from the series ‘Songs for soprano’
Framed in uncoated nut wood, museum glass
In the photo series Songs for soprano, etude #01, Jitske Schols makes an imaginary journey back to the 19th century and visits the estate of Ewijckshoeve in Lage Vuursche. Schols grew up at this estate which used to be the ‘country residence’ of the patrician family Witsen in the late nineteenth century. Their son Willem Witsen was a Dutch painter, etcher and photographer associated with the Amsterdam Impressionism movement. Thanks to his generosity, Ewijckshoeve became a gathering place for writers, musicians and painters and formed the backdrop of the Tachtigers movement who proclaimed the principle of l’art pour l’art. Works of art originated here, can now be found in leading museums like the Rijksmuseum or the Stedelijk Museum in Amsterdam.
In Songs for soprano, etude #01 Schols is intrigued by the sister of Willem Witsen who also lived on the same estate, but wasn’t very fortunate. Who was this woman? What did her life look like and what caused her to do what she did? In this quest, the photographer reflects her own life on that of a woman who lived a century earlier on the same spot on earth and by doing so she created an intuitive and personal document.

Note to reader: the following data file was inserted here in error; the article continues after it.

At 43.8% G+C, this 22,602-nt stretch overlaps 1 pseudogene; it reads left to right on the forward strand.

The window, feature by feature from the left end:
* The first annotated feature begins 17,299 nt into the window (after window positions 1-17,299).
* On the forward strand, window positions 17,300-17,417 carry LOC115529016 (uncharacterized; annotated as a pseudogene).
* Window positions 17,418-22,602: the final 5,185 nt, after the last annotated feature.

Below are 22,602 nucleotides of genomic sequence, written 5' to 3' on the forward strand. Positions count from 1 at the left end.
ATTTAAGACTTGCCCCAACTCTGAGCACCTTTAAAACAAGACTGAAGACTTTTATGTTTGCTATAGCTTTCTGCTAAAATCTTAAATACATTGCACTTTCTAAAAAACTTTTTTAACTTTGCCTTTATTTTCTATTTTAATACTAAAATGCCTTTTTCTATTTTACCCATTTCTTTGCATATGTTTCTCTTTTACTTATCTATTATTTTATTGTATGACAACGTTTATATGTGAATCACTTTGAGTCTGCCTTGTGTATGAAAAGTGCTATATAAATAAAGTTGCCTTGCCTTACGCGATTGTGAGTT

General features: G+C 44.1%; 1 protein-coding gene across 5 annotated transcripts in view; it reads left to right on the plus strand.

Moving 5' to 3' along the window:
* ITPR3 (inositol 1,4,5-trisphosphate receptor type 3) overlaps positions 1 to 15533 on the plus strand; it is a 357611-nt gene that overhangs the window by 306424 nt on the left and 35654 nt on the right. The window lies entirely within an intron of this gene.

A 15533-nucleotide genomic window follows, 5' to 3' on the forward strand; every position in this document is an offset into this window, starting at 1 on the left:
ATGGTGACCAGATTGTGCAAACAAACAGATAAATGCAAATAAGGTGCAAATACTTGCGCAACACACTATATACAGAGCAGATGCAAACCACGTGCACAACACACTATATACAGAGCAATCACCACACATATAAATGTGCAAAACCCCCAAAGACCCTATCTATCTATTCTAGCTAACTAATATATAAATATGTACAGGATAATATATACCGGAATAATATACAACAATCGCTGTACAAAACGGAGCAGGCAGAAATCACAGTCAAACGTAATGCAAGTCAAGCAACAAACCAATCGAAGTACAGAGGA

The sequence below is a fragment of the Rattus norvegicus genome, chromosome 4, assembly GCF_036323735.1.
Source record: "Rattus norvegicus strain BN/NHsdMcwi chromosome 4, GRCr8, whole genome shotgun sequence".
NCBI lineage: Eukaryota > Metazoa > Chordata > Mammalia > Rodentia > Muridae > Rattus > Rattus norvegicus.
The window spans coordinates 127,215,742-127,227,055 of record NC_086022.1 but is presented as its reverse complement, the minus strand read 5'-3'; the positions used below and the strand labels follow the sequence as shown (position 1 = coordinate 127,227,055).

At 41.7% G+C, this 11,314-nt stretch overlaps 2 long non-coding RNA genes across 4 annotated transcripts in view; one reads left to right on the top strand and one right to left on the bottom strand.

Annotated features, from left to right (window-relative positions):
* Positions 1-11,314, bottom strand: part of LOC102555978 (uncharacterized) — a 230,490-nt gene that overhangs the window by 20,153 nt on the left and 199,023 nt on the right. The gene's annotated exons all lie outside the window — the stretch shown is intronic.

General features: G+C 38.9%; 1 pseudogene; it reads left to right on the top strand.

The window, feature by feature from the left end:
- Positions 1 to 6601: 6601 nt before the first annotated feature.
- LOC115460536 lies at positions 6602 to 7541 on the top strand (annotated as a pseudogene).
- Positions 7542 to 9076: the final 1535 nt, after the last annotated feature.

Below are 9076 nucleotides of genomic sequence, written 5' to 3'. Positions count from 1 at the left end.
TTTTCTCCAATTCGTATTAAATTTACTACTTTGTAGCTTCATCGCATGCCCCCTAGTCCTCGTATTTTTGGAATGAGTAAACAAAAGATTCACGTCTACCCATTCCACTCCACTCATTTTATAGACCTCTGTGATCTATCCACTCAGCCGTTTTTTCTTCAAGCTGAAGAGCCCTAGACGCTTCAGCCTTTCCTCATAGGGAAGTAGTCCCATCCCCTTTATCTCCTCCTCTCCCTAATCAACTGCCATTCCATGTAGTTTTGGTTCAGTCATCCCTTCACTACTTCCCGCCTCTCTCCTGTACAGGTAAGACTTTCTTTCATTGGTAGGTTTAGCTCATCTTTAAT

Available in 2 sizes in an edition of 5 per size:
60 x 40 cm a €1.950,-
120 x 80 cm a €3.250,-
More information and purchases: Galerie Caroline O’Breen, Amsterdam
This fine art is offered in an authorized signed and numbered size-limited edition of:
> 5 images in size 60 x 40 cm
> 5 images in size 120 x 80 cm
There are no unauthorized, unsigned and/or unnumbered impressions. There are 2 additional Artist Proofs per size outside the regular editions. The original digital file has not been destroyed. The photographer reserves the right to reproduce prints outside the limited edition for promotional purposes, in books, magazines, exhibitions and press cards. These reproductions are not considered originals but may augment the value of your original.
Delivery time after ordering will take 2 – 4 weeks.
Guidelines for treatment and protection of the artwork
Try to avoid touching the print with bare hands, so that grease stains can not occur. The fine art paper on which this photo is printed is of museum quality, but vulnerable in that respect. So please use special gloves when you have to touch the print. It’s best to prevent the print from being cleaned. In general it will not be necessary. Should it be necessary, it is probably best to use an air pressure spray at a safe distance from the print. Hang the artwork anywhere in the house, but preferably not in the bathroom, above the stove or in the blazing sun. Think carefully about a suitable place!